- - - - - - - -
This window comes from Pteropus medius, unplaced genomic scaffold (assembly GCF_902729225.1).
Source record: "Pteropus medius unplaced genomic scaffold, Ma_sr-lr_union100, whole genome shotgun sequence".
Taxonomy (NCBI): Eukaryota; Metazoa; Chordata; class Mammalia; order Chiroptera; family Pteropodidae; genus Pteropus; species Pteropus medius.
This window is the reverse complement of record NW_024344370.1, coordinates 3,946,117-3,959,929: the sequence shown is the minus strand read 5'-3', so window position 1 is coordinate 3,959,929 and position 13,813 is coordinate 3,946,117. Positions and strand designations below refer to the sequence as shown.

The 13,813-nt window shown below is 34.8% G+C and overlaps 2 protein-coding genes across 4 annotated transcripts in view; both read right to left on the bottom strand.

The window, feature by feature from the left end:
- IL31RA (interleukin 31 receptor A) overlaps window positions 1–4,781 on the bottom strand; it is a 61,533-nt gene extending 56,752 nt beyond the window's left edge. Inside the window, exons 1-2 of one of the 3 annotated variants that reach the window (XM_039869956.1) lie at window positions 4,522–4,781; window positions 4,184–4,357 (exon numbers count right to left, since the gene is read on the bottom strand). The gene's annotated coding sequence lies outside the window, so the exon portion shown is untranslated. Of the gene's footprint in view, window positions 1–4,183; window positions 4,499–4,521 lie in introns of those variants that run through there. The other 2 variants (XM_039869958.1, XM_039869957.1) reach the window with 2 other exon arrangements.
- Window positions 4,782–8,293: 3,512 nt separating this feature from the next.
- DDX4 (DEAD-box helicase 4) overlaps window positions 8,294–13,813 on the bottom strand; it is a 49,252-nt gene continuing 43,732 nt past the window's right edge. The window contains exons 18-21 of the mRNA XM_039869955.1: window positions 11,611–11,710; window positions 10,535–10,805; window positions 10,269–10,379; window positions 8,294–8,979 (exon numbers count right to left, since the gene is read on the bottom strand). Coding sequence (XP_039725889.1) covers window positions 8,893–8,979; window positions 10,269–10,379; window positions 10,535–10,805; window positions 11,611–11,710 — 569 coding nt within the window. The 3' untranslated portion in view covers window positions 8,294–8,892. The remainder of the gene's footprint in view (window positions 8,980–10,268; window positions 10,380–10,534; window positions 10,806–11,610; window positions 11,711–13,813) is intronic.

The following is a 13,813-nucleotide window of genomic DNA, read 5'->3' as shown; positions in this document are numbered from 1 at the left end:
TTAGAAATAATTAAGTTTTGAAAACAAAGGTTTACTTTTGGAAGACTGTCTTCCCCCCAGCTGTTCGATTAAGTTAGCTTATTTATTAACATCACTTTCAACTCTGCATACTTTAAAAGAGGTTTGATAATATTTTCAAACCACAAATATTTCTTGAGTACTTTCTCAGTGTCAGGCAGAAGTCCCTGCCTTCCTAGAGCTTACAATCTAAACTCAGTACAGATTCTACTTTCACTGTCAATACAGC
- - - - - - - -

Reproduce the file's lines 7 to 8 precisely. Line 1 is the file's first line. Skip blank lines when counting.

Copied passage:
- IL31RA (interleukin 31 receptor A) overlaps window positions 1–4,781 on the bottom strand; it is a 61,533-nt gene extending 56,752 nt beyond the window's left edge. Inside the window, exons 1-2 of one of the 3 annotated variants that reach the window (XM_039869956.1) lie at window positions 4,522–4,781; window positions 4,184–4,357 (exon numbers count right to left, since the gene is read on the bottom strand). The gene's annotated coding sequence lies outside the window, so the exon portion shown is untranslated. Of the gene's footprint in view, window positions 1–4,183; window positions 4,499–4,521 lie in introns of those variants that run through there. The other 2 variants (XM_039869958.1, XM_039869957.1) reach the window with 2 other exon arrangements.
- Window positions 4,782–8,293: 3,512 nt separating this feature from the next.